One might have hoped that the second season of True Detective would end up being something more than it appeared to be at the outset. Not just that the overall story would improve or that the episode-by-episode characterizations would gradually become more palatable — many hoped that the end of the sophomore outing would shine a light back on the beginning in such a way that a second viewing might be more rewarding than the first. This kind of retroactive structuring isn’t impossible, but it is pretty damn rare. The example I always use is Lost (yeah, I use Lost as a barometer for pretty much everything) which had an ending that might not have pleased everyone but managed to turn back and gracefully incorporate disparate elements from the first few seasons.
Did True Detective do that? The answer’s probably more No than Yes, and although the one major Yes is worth discussing the Nos just seem to pile atop one another immediately after watching the finale. Spoilers follow for “Omega Station”.
Starting with the first episode “The Western Book of the Dead”, True Detective had an issue with setting. The City of Vinci was fairly well-developed, and it was an interesting move to create a city solely for the purposes of the story. But the scene-by-scene stuff felt jarring on the bookends of the season — the premiere and the finale — for a variety of reasons. With a large cast of characters a familiar setting goes a long way to orienting the viewer, especially in the first episode.
With this last one, we had a different sort of issue. After hours of sandy brown city streets and underlit bars and overlit casinos, our four protagonists end up in places we’ve never seen before. There’s Ray’s forest, Ani’s ocean, Frank’s desert; there’s Paul’s subterranean tunnels from the penultimate episode “Black Maps and Motel Rooms“. Director John Crowley, who also directed the fifth episode “Other Lives“, films these locales beautifully — but they still feel out of place. Part of the reason for this may be the pacing of the show, which seemed to plod through the aforementioned California streets and hover over the highways for hours on end before cramming forests and deserts and oceans into the last half-hour (in an extended 90-minute episode, no less). Did Carcosa feel out of place in “Form and Void“, the finale of the first season? Not at all, because that’s the direction we were always headed.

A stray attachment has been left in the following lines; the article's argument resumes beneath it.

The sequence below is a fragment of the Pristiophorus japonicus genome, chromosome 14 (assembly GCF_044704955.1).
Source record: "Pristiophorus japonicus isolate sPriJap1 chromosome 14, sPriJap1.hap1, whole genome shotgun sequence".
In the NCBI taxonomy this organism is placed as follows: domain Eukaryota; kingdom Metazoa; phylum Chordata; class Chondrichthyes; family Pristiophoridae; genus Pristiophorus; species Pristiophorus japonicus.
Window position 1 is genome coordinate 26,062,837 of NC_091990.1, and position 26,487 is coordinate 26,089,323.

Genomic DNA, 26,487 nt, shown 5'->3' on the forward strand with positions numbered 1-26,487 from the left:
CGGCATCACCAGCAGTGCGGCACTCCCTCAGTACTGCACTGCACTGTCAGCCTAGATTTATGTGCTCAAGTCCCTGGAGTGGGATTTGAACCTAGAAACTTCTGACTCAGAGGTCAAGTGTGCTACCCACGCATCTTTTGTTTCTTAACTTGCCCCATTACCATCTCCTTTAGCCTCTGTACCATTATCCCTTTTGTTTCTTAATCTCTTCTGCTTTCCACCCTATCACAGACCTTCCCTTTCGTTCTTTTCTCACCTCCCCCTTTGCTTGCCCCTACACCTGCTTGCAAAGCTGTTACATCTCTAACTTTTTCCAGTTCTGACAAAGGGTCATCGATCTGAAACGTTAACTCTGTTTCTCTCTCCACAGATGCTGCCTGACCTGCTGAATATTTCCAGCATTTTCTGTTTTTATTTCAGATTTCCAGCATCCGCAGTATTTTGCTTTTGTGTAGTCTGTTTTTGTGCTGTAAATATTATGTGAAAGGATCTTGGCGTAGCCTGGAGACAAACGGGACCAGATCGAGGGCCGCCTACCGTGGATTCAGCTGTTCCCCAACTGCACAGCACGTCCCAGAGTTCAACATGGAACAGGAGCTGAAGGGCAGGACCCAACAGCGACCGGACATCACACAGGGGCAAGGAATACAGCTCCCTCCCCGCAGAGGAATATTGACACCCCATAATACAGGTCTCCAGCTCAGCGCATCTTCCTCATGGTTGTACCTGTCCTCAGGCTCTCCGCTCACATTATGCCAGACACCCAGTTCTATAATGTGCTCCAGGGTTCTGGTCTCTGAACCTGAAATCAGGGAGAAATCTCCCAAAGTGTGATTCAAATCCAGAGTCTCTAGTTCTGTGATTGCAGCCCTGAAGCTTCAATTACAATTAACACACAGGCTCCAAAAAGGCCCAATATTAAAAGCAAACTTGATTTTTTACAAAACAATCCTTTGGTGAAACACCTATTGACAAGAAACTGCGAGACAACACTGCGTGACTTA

By that same token, though, the true end of “Omega Station” is also the direction we were always headed. Ray and Frank are almost literally consumed by the earth, and more than that: their legacies, the thing both of them care about above all, evaporate like handfuls of dust. This happens to Paul and Ani to a degree, also, but Ray and Frank have always best represented that obsession with what they pass on, with how they’re remembered. The entirety of our “Down Will Come” review centered on fatherhood and legacy, and “Omega Station” did circle back to collect a few themes from that fourth episode. Ray’s father’s badge is a primary example, which his son Chad inexplicably brings to his Dungeons and Dragons games. When Ray shows up to salute him the kid seems visibly torn, as if he only wants to remember his father and not actually see him.
And he gets his wish. Ray dies in the redwood forest and his final message to his son fails to send (frickin’ 3G, amirite?); his public legacy is the only thing that matters now, and it’s a tattered and false depiction of him as a criminal. It’s not clear whether Ray’s father is disgusted by the fact that lies are being told about his son or disgusted by the fact that it all might be true. Ray dies shorn of all of this, his son, his father, his wife, his legacy. Ani represents the only hope that some good part of him might live on. Ditto for Frank, who dies without even the wedding ring on his finger — he’s lost his empire, his right-hand man, and now even his wife. In this respect the oddly-placed settings actually work quite well, suggesting that the forest and the desert are where Ray and Frank were always destined to end up.
For all the talk of fathers and sons and legacies and histories, it’s the mothers that carry the real legacy at the end of “Omega Station”. This is partially what Ray and especially Frank never understood, hoping that their names would essentially carry on automatically. Ani and Jordan have the next generation in their hands, and for a while they’ll control the power that generation has. But eventually it will become a thing of its own — one of Frank’s life-splitting events will occur, turning a good kid into something else — and after that there’s no telling what will happen.
Overall the second season of True Detective didn’t deliver the punch it should have. The revelation of the identity of The Raven, who we surmised with confidence in our review of “Night Finds You” to be one bad dude, fell flat; he’s not a very bad dude at all, just an angry kid who takes things too far. Even Ani’s relaying of the whole story to a newspaper reporter at the end of the finale just seemed devoid of anything resembling a fist-pumping feeling of justice. I enjoyed the season overall, despite more than a few weak points, but for all of the time spent here looking back I’m sure a similar forward-looking sentiment is being mulled over by most people who loved this show from the beginning: Season 3, anyone?